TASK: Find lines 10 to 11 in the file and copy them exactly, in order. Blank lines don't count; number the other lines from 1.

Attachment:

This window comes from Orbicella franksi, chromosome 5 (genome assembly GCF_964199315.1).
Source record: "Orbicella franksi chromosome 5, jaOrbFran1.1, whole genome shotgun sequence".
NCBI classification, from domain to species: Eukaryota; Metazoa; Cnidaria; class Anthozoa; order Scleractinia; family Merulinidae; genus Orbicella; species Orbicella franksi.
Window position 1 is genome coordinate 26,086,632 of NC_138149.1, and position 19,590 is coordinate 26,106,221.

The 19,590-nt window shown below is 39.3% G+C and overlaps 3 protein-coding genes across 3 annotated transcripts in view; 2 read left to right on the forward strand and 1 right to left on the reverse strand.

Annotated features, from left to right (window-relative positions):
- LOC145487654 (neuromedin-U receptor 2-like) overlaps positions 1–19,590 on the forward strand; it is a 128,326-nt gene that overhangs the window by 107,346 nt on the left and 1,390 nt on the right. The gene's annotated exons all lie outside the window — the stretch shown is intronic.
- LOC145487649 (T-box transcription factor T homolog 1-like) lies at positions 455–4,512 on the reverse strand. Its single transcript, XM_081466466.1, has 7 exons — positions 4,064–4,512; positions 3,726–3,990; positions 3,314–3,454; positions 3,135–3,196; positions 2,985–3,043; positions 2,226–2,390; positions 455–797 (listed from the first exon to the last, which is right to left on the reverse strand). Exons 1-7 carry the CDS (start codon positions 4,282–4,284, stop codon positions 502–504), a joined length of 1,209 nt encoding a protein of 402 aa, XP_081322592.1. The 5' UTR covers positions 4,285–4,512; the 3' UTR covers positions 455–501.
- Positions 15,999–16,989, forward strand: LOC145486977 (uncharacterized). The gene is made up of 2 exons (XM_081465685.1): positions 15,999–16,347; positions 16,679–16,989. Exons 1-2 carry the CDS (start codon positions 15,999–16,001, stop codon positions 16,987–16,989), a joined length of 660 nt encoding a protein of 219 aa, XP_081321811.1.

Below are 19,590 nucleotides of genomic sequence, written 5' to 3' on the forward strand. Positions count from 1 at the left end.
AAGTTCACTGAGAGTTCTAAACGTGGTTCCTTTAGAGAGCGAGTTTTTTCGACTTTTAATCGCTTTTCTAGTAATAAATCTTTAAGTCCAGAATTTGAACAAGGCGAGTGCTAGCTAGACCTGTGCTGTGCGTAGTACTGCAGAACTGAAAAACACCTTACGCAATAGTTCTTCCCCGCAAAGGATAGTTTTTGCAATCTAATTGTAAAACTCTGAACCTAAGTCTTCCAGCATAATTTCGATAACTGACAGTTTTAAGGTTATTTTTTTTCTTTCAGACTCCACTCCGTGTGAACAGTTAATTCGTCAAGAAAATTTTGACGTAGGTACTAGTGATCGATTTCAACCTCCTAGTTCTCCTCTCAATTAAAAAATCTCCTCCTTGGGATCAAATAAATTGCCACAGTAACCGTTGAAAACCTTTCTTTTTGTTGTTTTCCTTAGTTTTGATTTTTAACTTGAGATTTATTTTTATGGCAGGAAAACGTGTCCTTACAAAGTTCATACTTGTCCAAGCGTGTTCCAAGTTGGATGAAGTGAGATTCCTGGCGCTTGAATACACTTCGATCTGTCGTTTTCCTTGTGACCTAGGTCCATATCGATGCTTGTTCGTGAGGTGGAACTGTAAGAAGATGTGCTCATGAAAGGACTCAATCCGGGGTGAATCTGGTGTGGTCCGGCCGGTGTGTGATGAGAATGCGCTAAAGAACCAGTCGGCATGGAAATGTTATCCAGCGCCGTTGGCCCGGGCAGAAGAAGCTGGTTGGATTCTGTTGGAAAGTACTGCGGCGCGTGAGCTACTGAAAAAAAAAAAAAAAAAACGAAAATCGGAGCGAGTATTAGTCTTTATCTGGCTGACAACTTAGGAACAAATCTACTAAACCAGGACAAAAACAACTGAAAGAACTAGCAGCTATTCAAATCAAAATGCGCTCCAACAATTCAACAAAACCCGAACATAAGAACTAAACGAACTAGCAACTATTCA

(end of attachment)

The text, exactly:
Below are 19,590 nucleotides of genomic sequence, written 5' to 3' on the forward strand. Positions count from 1 at the left end.
AAGTTCACTGAGAGTTCTAAACGTGGTTCCTTTAGAGAGCGAGTTTTTTCGACTTTTAATCGCTTTTCTAGTAATAAATCTTTAAGTCCAGAATTTGAACAAGGCGAGTGCTAGCTAGACCTGTGCTGTGCGTAGTACTGCAGAACTGAAAAACACCTTACGCAATAGTTCTTCCCCGCAAAGGATAGTTTTTGCAATCTAATTGTAAAACTCTGAACCTAAGTCTTCCAGCATAATTTCGATAACTGACAGTTTTAAGGTTATTTTTTTTCTTTCAGACTCCACTCCGTGTGAACAGTTAATTCGTCAAGAAAATTTTGACGTAGGTACTAGTGATCGATTTCAACCTCCTAGTTCTCCTCTCAATTAAAAAATCTCCTCCTTGGGATCAAATAAATTGCCACAGTAACCGTTGAAAACCTTTCTTTTTGTTGTTTTCCTTAGTTTTGATTTTTAACTTGAGATTTATTTTTATGGCAGGAAAACGTGTCCTTACAAAGTTCATACTTGTCCAAGCGTGTTCCAAGTTGGATGAAGTGAGATTCCTGGCGCTTGAATACACTTCGATCTGTCGTTTTCCTTGTGACCTAGGTCCATATCGATGCTTGTTCGTGAGGTGGAACTGTAAGAAGATGTGCTCATGAAAGGACTCAATCCGGGGTGAATCTGGTGTGGTCCGGCCGGTGTGTGATGAGAATGCGCTAAAGAACCAGTCGGCATGGAAATGTTATCCAGCGCCGTTGGCCCGGGCAGAAGAAGCTGGTTGGATTCTGTTGGAAAGTACTGCGGCGCGTGAGCTACTGAAAAAAAAAAAAAAAAAACGAAAATCGGAGCGAGTATTAGTCTTTATCTGGCTGACAACTTAGGAACAAATCTACTAAACCAGGACAAAAACAACTGAAAGAACTAGCAGCTATTCAAATCAAAATGCGCTCCAACAATTCAACAAAACCCGAACATAAGAACTAAACGAACTAGCAACTATTCA